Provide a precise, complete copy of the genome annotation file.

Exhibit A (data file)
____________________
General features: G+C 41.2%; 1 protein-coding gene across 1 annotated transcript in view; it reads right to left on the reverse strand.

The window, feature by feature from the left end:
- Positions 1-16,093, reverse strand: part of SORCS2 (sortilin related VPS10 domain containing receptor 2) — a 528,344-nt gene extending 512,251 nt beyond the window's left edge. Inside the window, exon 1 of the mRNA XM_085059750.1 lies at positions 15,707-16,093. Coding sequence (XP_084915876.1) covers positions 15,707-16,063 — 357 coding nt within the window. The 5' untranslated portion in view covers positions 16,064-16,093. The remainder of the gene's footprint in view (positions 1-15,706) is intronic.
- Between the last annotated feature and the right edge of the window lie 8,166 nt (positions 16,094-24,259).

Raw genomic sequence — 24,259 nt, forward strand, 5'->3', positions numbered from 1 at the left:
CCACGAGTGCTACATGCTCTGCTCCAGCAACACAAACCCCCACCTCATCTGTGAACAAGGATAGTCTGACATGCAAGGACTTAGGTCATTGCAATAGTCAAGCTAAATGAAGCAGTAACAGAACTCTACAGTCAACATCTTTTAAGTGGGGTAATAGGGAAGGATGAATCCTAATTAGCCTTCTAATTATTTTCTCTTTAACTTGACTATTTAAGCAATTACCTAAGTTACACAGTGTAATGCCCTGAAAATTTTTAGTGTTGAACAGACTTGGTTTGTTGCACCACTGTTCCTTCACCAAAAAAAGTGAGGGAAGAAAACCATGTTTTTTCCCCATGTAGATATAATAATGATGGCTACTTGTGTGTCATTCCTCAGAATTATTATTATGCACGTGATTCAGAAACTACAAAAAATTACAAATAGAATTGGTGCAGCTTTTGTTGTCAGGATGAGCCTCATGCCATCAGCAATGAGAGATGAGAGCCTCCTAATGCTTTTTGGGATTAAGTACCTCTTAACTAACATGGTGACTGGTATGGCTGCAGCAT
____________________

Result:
General features: G+C 41.2%; 1 protein-coding gene across 1 annotated transcript in view; it reads right to left on the reverse strand.

The window, feature by feature from the left end:
- Positions 1-16,093, reverse strand: part of SORCS2 (sortilin related VPS10 domain containing receptor 2) — a 528,344-nt gene extending 512,251 nt beyond the window's left edge. Inside the window, exon 1 of the mRNA XM_085059750.1 lies at positions 15,707-16,093. Coding sequence (XP_084915876.1) covers positions 15,707-16,063 — 357 coding nt within the window. The 5' untranslated portion in view covers positions 16,064-16,093. The remainder of the gene's footprint in view (positions 1-15,706) is intronic.
- Between the last annotated feature and the right edge of the window lie 8,166 nt (positions 16,094-24,259).

Raw genomic sequence — 24,259 nt, forward strand, 5'->3', positions numbered from 1 at the left:
CCACGAGTGCTACATGCTCTGCTCCAGCAACACAAACCCCCACCTCATCTGTGAACAAGGATAGTCTGACATGCAAGGACTTAGGTCATTGCAATAGTCAAGCTAAATGAAGCAGTAACAGAACTCTACAGTCAACATCTTTTAAGTGGGGTAATAGGGAAGGATGAATCCTAATTAGCCTTCTAATTATTTTCTCTTTAACTTGACTATTTAAGCAATTACCTAAGTTACACAGTGTAATGCCCTGAAAATTTTTAGTGTTGAACAGACTTGGTTTGTTGCACCACTGTTCCTTCACCAAAAAAAGTGAGGGAAGAAAACCATGTTTTTTCCCCATGTAGATATAATAATGATGGCTACTTGTGTGTCATTCCTCAGAATTATTATTATGCACGTGATTCAGAAACTACAAAAAATTACAAATAGAATTGGTGCAGCTTTTGTTGTCAGGATGAGCCTCATGCCATCAGCAATGAGAGATGAGAGCCTCCTAATGCTTTTTGGGATTAAGTACCTCTTAACTAACATGGTGACTGGTATGGCTGCAGCAT